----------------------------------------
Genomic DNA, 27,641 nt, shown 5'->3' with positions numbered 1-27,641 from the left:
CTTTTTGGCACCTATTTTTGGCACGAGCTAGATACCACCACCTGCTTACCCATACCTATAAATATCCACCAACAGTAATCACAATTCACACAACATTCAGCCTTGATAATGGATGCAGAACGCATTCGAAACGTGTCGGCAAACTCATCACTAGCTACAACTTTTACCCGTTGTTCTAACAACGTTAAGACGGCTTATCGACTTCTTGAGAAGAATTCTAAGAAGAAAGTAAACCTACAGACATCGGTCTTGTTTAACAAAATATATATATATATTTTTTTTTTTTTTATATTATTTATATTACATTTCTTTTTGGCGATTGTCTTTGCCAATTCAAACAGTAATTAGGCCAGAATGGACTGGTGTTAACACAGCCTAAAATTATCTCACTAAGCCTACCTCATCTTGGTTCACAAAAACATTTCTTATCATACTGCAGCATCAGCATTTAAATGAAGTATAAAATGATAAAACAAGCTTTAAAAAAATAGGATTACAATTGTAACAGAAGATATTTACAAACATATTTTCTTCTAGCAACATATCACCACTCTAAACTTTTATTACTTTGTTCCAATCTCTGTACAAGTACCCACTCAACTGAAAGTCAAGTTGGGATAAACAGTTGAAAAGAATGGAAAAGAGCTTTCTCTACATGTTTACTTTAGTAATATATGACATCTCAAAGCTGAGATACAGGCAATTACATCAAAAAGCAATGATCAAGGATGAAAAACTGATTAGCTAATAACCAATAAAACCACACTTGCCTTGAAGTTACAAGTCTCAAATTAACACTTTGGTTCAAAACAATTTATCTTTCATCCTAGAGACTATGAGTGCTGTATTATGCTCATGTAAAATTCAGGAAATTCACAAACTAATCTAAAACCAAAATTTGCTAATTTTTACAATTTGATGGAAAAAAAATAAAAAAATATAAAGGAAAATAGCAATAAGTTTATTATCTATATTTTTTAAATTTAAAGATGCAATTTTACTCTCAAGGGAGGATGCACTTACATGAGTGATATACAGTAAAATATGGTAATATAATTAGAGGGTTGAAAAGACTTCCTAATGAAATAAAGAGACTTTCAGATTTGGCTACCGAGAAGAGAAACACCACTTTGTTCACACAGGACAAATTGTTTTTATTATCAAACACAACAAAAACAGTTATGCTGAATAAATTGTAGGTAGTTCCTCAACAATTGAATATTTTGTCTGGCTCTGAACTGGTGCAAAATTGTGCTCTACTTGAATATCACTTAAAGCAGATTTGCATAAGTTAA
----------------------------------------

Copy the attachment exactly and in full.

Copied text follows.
Genomic DNA, 27,641 nt, shown 5'->3' with positions numbered 1-27,641 from the left:
CTTTTTGGCACCTATTTTTGGCACGAGCTAGATACCACCACCTGCTTACCCATACCTATAAATATCCACCAACAGTAATCACAATTCACACAACATTCAGCCTTGATAATGGATGCAGAACGCATTCGAAACGTGTCGGCAAACTCATCACTAGCTACAACTTTTACCCGTTGTTCTAACAACGTTAAGACGGCTTATCGACTTCTTGAGAAGAATTCTAAGAAGAAAGTAAACCTACAGACATCGGTCTTGTTTAACAAAATATATATATATATTTTTTTTTTTTTTATATTATTTATATTACATTTCTTTTTGGCGATTGTCTTTGCCAATTCAAACAGTAATTAGGCCAGAATGGACTGGTGTTAACACAGCCTAAAATTATCTCACTAAGCCTACCTCATCTTGGTTCACAAAAACATTTCTTATCATACTGCAGCATCAGCATTTAAATGAAGTATAAAATGATAAAACAAGCTTTAAAAAAATAGGATTACAATTGTAACAGAAGATATTTACAAACATATTTTCTTCTAGCAACATATCACCACTCTAAACTTTTATTACTTTGTTCCAATCTCTGTACAAGTACCCACTCAACTGAAAGTCAAGTTGGGATAAACAGTTGAAAAGAATGGAAAAGAGCTTTCTCTACATGTTTACTTTAGTAATATATGACATCTCAAAGCTGAGATACAGGCAATTACATCAAAAAGCAATGATCAAGGATGAAAAACTGATTAGCTAATAACCAATAAAACCACACTTGCCTTGAAGTTACAAGTCTCAAATTAACACTTTGGTTCAAAACAATTTATCTTTCATCCTAGAGACTATGAGTGCTGTATTATGCTCATGTAAAATTCAGGAAATTCACAAACTAATCTAAAACCAAAATTTGCTAATTTTTACAATTTGATGGAAAAAAAATAAAAAAATATAAAGGAAAATAGCAATAAGTTTATTATCTATATTTTTTAAATTTAAAGATGCAATTTTACTCTCAAGGGAGGATGCACTTACATGAGTGATATACAGTAAAATATGGTAATATAATTAGAGGGTTGAAAAGACTTCCTAATGAAATAAAGAGACTTTCAGATTTGGCTACCGAGAAGAGAAACACCACTTTGTTCACACAGGACAAATTGTTTTTATTATCAAACACAACAAAAACAGTTATGCTGAATAAATTGTAGGTAGTTCCTCAACAATTGAATATTTTGTCTGGCTCTGAACTGGTGCAAAATTGTGCTCTACTTGAATATCACTTAAAGCAGATTTGCATAAGTTAA